Tian Tian, meaning "sweetness," and Yang Guang, meaning "sunshine," are being accompanied by a veterinarian and two animal handlers on a chartered flight, the BBC reported. The eight-year-old pandas will live at the zoo for at least 10 years.
While a spokeswoman for VisitScotland praised the new additions to the zoo as an attraction for tourists, animal rights campaigners have said the move is less about conservation of the animal and more about making money.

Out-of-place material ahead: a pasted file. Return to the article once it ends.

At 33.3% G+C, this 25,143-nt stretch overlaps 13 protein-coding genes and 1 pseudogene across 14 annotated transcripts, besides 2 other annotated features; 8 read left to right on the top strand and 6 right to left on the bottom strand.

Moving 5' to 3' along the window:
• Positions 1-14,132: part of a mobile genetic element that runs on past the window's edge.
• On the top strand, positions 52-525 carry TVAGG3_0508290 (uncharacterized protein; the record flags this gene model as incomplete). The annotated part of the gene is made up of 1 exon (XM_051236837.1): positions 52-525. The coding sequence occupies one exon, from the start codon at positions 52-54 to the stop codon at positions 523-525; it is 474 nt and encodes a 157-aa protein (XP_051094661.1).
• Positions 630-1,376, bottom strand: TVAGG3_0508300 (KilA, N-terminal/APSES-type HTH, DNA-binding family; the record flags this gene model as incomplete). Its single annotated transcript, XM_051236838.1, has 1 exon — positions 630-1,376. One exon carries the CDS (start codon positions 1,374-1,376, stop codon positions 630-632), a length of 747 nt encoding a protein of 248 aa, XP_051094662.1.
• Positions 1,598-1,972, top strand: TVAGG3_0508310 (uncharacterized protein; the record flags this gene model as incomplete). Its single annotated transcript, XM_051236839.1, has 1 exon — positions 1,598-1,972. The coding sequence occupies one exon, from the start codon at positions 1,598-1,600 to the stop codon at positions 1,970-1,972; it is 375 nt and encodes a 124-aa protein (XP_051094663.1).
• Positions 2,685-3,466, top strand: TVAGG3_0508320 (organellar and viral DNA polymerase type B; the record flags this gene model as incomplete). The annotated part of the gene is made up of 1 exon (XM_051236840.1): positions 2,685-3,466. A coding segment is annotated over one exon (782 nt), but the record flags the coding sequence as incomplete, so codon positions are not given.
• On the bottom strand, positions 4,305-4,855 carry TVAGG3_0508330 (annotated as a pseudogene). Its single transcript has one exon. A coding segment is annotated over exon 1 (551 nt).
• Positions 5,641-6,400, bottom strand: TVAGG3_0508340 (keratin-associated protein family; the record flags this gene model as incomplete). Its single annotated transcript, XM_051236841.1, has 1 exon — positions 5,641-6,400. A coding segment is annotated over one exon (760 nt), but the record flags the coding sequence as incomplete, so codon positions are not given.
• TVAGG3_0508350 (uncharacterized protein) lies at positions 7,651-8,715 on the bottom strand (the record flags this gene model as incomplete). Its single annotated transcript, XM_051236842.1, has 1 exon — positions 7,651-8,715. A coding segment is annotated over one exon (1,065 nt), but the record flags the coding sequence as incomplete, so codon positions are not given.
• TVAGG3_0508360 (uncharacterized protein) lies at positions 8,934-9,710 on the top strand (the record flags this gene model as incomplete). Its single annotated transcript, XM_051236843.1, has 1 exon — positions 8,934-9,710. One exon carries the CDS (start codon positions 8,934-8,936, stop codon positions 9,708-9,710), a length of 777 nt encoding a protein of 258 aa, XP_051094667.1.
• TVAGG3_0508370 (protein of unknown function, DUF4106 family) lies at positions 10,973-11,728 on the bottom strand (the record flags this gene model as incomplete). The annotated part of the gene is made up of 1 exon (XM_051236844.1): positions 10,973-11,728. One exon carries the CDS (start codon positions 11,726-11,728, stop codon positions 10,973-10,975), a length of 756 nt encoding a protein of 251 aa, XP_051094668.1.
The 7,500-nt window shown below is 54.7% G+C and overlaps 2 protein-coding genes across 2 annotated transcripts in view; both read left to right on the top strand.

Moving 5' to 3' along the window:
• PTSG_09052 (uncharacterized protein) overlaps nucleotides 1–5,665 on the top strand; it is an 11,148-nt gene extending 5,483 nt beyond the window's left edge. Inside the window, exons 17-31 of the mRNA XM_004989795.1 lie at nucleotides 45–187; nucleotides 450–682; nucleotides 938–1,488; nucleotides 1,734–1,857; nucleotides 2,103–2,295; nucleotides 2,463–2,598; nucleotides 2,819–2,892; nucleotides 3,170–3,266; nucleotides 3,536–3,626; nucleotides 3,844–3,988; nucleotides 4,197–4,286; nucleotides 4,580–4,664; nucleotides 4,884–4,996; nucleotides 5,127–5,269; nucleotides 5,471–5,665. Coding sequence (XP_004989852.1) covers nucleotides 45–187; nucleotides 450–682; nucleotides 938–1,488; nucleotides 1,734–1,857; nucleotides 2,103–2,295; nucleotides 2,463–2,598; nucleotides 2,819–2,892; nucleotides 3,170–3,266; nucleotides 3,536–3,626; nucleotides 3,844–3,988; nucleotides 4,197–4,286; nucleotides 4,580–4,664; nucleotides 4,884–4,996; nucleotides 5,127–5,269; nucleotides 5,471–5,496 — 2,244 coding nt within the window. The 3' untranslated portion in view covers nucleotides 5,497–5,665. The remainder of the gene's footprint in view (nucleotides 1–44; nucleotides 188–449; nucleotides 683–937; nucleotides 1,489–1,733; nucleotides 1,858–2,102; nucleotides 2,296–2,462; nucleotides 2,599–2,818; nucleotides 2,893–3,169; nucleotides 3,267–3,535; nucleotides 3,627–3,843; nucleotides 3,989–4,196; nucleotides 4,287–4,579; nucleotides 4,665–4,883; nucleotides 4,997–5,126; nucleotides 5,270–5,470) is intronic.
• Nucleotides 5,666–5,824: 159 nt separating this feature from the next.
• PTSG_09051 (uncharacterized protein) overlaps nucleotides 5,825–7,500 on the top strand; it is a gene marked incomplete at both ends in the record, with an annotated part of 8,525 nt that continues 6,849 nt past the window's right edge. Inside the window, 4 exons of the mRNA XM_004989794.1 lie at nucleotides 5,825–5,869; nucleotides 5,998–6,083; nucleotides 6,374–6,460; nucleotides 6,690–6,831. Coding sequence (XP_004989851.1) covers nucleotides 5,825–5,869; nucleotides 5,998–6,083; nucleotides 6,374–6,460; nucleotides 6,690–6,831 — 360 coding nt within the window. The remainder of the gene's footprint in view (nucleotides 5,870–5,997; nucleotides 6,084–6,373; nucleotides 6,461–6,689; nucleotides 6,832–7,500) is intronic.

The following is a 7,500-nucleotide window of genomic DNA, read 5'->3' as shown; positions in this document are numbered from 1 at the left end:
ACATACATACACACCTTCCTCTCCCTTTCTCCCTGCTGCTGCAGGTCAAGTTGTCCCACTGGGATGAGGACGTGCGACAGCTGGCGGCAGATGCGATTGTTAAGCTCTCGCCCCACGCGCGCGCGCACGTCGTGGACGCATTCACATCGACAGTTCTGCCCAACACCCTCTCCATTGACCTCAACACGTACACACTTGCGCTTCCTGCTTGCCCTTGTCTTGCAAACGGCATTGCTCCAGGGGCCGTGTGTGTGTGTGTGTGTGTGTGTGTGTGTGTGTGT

Chris Draper, of the Born Free Foundation, called the arrangement a "short-sighted and retrograde step."
"Over time, I suspect we will see that this has less to do with conservation or education, and much more to do with resurrecting the fortunes of a fading visitor attraction," he told the BBC. "Tian Tian and Yang Guang are not 'flagships,' nor even diplomatic gifts, but commodities in a primarily commercial exchange."
In order to make a smooth transition for the pandas, Edinburgh Zoo staff members trained at the China Conservation and Research Center for the Giant Panda, the Chinese news agency Xinhua reported.
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